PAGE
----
The prevalence of IBS symptoms among teachers in Qassim region of KSA is 40.7% with no significant gender predilection. The IBS symptoms significantly affect the work performance of the teachers (61.6%) with high absenteeism rate (46.6%), especially among 51-60 years and 21-30 years, age groups (p<0.05 in chi-square test). Significant proportion (45.3%) of IBS criteria +ve teachers find IBS symptoms to be hindrance in their life duties.
Conclusion:
Prevalence of IBS in Qassim school teachers is becoming an important issue with 40.7% of teachers reporting symptoms suggestive of IBS in a random sample. Majority of teachers are having frequent performance problems - as teachers - and in usual life duties associated with their IBS Symptoms. Significantly, IBS criteria +ve teachers are more likely to have discipline problems compared with healthy teachers. We recommend a health care program to tackle the problem among the teachers, to improve their performance and reduce working hours loss. Also, follow up studies need to be conducted to assess the health care of IBS patients in local public health care centers.
doi:10.15537/smj.2016.7.15043
PMCID: PMC5018652  PMID: 27381548
4.  Inflammatory Breast Cancer: A Distinct Clinicopathological Entity Transcending Histological Distinction 
PLoS ONE  2016;11(1):e0145534.
Introduction
Although well recognized in breast oncology literature, histologic subtypes have not been previously described in inflammatory breast cancer (IBC). The purpose of this study was to describe lobular subtype in IBC and assess the impact of histology on patient outcomes.
Methods
We performed a retrospective analysis of 659 IBC patients at MD Anderson Cancer Center between January 1984 and December 2009. Patients with Invasive Lobular, Mixed Invasive Ductal and Lobular, or Invasive Ducal Carcinomas (ILC, MIC, IDC, respectively) comprise the subject of this report. Patient characteristics and survival estimates were compared by using chi-square test and Kaplan-Meier method with log-rank statistic. Cox proportional hazards models were fit to determine association of histology with outcomes after adjustment for other characteristics.
Results
A total of 30, 37, and 592 patients were seen to have invasive lobular, mixed, or ductal histology, respectively. Grade 3 tumors were more common in the ductal group (78%) than in the lobular (60%) or mixed (61%) group (P = 0.01). The 3-year overall survival rates were 68%, 64%, and 62% in the lobular, mixed, and ductal groups, respectively (P = 0.68). After adjustment, histology did not have a significant effect on death in the lobular group (HR = 0.70, 95% confidence interval [CI]: 0.26–1.94; P = 0.50) or mixed group (HR = 0.53, 95% CI: 0.25–1.13; P = 0.10) compared with the ductal group.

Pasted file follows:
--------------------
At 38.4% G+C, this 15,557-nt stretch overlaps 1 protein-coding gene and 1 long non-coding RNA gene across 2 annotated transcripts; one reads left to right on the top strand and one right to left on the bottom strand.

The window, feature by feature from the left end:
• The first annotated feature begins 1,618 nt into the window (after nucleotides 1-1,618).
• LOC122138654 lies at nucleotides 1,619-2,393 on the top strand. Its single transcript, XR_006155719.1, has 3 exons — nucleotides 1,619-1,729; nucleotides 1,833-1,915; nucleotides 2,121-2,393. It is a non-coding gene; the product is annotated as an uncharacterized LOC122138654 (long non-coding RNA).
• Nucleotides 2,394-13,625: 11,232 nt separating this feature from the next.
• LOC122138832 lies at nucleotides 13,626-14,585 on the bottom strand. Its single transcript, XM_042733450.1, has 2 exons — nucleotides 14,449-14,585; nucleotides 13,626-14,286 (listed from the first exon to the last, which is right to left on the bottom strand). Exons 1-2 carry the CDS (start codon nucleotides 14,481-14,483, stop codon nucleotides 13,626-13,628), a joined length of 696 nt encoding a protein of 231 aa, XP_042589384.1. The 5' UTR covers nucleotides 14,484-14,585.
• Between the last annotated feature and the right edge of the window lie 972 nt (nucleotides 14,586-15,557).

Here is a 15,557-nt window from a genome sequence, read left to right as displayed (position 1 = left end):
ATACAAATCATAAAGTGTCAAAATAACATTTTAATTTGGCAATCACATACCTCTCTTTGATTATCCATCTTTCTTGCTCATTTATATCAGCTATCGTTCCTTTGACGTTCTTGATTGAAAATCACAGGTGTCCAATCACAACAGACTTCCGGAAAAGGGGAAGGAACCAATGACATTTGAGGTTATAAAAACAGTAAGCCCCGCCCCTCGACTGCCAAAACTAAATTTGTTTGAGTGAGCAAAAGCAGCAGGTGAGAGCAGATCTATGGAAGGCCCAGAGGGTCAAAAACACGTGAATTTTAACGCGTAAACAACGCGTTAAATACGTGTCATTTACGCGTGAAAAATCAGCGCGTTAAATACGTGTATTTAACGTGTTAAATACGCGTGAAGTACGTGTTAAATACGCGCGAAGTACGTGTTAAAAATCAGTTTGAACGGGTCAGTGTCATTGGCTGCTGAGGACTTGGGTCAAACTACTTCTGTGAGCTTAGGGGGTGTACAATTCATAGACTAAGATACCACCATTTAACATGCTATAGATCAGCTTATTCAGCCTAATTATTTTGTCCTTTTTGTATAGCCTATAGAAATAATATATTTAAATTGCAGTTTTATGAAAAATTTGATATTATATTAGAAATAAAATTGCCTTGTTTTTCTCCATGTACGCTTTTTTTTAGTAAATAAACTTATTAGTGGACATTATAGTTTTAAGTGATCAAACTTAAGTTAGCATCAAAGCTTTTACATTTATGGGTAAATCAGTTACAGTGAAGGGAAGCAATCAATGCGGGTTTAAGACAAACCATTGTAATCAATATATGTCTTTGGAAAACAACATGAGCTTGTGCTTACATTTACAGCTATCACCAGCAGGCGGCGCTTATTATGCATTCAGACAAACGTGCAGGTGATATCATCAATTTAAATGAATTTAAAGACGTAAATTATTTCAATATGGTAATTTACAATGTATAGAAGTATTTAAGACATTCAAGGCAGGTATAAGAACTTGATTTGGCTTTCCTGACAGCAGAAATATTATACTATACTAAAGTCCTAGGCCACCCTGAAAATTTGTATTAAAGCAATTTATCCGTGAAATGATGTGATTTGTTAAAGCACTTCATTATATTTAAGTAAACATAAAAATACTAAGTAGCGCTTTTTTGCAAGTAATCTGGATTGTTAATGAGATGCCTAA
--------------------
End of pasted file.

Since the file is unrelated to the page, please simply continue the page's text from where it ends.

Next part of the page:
Conclusion
In this cohort of IBC patients, lobular histology was seen in 4.5% cases. Histology does not appear to have a significant effect on survival outcomes in IBC patients, unlike in patients with non-inflammatory breast cancer (n-IBC), indicating the distinct biological behavior of the IBC phenotype.
doi:10.1371/journal.pone.0145534
PMCID: PMC4709074  PMID: 26752563
5.  Development and evaluation of a Loop Mediated Isothermal Amplification (LAMP) technique for the detection of hookworm (Necator americanus) infection in fecal samples 
Parasites & Vectors  2015;8:574.
Background
Hookworm infection is a major concern in sub-Saharan Africa, particularly in children and pregnant women. Necator americanus and Ancylostoma duodenale are responsible for this condition. Hookworm disease is one of the Neglected tropical diseases (NTDs) that are targeted for elimination through global mass chemotherapy. To support this there is a need for reliable diagnostic tools. The conventional diagnostic test, Kato-Katz that is based on microscopic detection of parasite ova in faecal samples, is not effective due to its low sensitivity that is brought about mainly by non-random distribution of eggs in stool and day to day variation in egg output. It is tedious, cumbersome to perform and requires experience for correct diagnosis. LAMP-based tests are simple, relatively cheap, offer greater sensitivity, specificity than existing tests, have high throughput capability, and are ideal for use at the point of care.
Methods